Pennsylvania's waterways are likely to become more polluted soon-at least on paper. And Pennsylvania is not unique; the other Bay states may soon be in the same boat.

To resolve a citizen lawsuit, Pennsylvania recently signed an agreement with the EPA that will require it to monitor all its unassessed rivers, lakes and streams, and to do something it was legally required to do for the last two decades-write cleanup plans for polluted waters. Because about half of the state's waters have either never been monitored or not been examined in a long time, many expect the process to reveal new "impaired" waterways.

Environmental groups are preparing to sue over the same issue in Maryland. Similar action is considered possible in Virginia. Nationwide, more than two dozen suits have been filed in recent years over a paperwork requirement known as a TMDL.

TMDL stands for Total Maximum Daily Load, which is an estimate of the maximum amount of pollution that a body of water can receive and still meet water quality standards.

The original 1972 Clean Water Act required states to develop TMDLs for all impaired water bodies by 1979. If the states failed to do so, the EPA was supposed to withhold money from the offenders and write the TMDLs itself.

Despite the law, environmental groups contend that TMDLs, for the most part, have never been developed. They consider the documents critical plans that will help to guide cleanup efforts on the two-fifths of the nation's waterways that still fail to meet the Clean Water Act goal of being "fishable and swimmable."

"It sounds like a rather innocuous phrase with benign consequences, but TMDLs are the backbone of the Clean Water Act," said James May, director of the Environmental Law Clinic at the Widener University School of Law. May has worked on TMDL suits for years, including both the Pennsylvania and Maryland cases.

State and federal officials often dispute that they have failed to carry out the law, saying that they have conducted watershed planning and other activities that were essentially the same as TMDLs. But the spate of suits against the EPA since the late 1980s are resulting in settlements that require actual TMDLs to be completed within set periods of time and that water quality monitoring programs be beefed up.

In the Pennsylvania case, for instance, the state signed an agreement with the EPA in April that committed it to evaluate all unassessed streams-roughly half the 54,000 miles of Pennsylvania waterways-in the next 10 years. The state will also write about 600 TMDLs in the next decade. After that, it has an additional three years to complete TMDLs for impaired waterways that turn up in the new stream assessment effort.

The agreement between the state and the EPA settled a suit brought by the American Littoral Society and the Public Interest Research Group of Pennsylvania against the EPA. The agreement states that neither the EPA nor the state Department of Environmental Protection admit to failing to implement the Clean Water Act.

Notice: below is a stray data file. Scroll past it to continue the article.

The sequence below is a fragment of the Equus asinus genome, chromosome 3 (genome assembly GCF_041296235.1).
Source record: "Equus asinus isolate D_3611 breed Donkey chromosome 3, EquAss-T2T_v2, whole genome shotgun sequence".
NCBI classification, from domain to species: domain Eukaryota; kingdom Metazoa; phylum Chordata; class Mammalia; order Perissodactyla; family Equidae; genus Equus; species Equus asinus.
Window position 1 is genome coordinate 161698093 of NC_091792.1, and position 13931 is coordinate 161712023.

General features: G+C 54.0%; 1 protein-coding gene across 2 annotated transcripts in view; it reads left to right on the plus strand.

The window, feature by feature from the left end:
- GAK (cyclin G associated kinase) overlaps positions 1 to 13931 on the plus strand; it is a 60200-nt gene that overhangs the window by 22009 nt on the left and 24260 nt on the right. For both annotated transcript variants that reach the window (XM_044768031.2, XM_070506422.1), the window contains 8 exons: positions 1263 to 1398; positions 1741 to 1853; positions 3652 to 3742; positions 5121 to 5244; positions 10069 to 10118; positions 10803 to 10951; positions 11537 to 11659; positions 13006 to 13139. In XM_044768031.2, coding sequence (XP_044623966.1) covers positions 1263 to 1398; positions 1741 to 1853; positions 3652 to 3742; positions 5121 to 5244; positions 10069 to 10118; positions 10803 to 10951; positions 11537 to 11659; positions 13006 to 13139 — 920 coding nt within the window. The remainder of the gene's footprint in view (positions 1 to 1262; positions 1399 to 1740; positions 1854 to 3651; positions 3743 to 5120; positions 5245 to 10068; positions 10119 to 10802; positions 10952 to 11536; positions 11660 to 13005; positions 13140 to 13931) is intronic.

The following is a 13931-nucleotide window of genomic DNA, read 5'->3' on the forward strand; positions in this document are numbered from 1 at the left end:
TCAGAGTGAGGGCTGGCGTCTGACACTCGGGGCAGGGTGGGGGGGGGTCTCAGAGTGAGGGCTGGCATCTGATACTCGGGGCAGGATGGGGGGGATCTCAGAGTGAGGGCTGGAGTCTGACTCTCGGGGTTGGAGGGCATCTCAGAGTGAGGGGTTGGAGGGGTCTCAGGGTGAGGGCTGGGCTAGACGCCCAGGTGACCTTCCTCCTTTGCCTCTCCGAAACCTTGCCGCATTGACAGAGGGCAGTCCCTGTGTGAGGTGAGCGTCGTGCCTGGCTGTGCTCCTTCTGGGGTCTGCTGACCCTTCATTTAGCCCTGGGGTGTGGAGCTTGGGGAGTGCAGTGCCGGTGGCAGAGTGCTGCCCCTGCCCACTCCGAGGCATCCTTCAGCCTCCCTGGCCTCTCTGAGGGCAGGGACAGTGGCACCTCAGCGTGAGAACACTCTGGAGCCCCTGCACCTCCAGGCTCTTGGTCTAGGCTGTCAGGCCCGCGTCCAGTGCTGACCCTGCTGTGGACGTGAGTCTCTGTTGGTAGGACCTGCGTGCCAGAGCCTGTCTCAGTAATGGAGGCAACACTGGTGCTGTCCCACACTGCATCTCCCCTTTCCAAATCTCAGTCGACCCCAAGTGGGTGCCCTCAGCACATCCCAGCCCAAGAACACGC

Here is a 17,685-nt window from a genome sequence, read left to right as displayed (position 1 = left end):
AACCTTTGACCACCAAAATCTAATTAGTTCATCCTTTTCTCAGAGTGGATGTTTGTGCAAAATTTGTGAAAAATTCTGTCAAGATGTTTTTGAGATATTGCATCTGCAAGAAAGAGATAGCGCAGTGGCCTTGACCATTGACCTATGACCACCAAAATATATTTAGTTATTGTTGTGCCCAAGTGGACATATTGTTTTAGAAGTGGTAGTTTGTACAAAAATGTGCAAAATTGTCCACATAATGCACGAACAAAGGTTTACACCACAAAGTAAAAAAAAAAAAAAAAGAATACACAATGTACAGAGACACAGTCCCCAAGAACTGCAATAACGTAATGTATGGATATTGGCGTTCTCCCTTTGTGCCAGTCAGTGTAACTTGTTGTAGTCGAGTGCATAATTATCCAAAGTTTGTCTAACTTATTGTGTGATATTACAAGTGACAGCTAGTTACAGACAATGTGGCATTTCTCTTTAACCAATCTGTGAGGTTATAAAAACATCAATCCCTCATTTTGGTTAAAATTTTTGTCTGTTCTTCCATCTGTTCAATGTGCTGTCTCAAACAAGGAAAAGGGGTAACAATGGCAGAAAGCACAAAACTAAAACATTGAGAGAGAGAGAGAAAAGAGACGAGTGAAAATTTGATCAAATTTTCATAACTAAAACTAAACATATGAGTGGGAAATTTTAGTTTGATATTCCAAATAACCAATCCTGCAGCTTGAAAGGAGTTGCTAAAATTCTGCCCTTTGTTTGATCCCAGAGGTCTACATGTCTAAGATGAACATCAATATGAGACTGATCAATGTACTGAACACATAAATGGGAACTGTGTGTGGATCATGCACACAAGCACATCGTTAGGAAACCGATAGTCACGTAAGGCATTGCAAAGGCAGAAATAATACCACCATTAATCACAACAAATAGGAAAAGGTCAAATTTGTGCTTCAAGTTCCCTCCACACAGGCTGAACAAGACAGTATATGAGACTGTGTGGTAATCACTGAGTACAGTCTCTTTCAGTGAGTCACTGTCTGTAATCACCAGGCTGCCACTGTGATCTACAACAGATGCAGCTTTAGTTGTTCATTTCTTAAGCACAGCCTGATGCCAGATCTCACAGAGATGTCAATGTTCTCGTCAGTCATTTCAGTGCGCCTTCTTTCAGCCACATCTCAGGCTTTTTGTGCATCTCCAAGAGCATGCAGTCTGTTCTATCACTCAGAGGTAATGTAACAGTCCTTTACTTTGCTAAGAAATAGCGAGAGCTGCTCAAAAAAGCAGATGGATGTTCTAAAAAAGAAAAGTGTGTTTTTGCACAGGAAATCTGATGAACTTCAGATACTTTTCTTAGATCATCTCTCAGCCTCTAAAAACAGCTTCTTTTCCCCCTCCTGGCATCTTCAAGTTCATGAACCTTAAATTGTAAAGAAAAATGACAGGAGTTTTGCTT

Nonetheless, Stuart Gansell, director of DEP's Bureau of Watershed Conservation, said the new emphasis on TMDLs "will probably be a driving force in changing the focus of water management in Pennsylvania."

Specifically, he said, TMDLs will force the department to focus more on nonpoint pollution-runoff from farms, suburbs and city streets- than on the point source discharges from industry and wastewater treatment plants, which have historically received the most attention.

TMDLs are getting new attention in other states, too. In Virginia, the General Assembly this year passed legislation expanding the state's water monitoring network and specifically directing the state to identify and rank impaired waters, and then write and implement TMDLs for them.

Environmental groups, in turn, are monitoring the state's efforts. "We've done quite a bit of investigation on where Virginia stands on the TMDL process, and we still have a huge number of concerns," said Roy Hoagland, an attorney with the Chesapeake Bay Foundation's Virginia office.

In Maryland, where the state has yet to complete 300 TMDLs for the impaired waters it has identified, the Chesapeake Bay Foundation, the Sierra Club and the American Littoral Society on June 12 gave the EPA 60 days' notice of their intent to sue. "In our review of the program, we saw a lot of the typical inadequacies that we have seen in other states," said George Chmael, an attorney with CBF's Maryland office. "Generally speaking, most states have fallen down on their duties."

The groups claim that not only has the state missed the deadline for completing TMDLs by 18 years, but that the majority of its waters-including at least 65 percent of its rivers and streams-have not been adequately assessed to determine whether they meet water quality standards.

Proponents see TMDLs as a way to more holistically approach watershed pollution problems because it forces managers to look at all pollution sources-and their cumulative effects on resources-instead of individual problems.

It helps quantify-though not necessarily clean up-pollution stemming from suburban areas and farmland. Some see it as a tool to help restore habitat in watersheds, or as a means to control air pollution that impacts waterways.

Whatever the case, it's apparent that large amounts of time and money will be spent writing plans to clean up areas that are now polluted-or are found to be polluted in the expanded monitoring programs. Ultimately, environmentalists and government officials hope this will lead to cleaner water.

But that is not always guaranteed by the TMDL program.

TMDLs have their roots in the original 1972 Clean Water Act. That law required certain pollution-control technologies to be installed on all industries and wastewater treatment plants that discharge into public waterways.

In many areas, those basic controls were enough to meet water quality standards. For portions of lakes, rivers and streams that still fell short of the standards, the act required states to develop TMDLs. They were, in a sense, a backup device to help ensure water quality standards were met.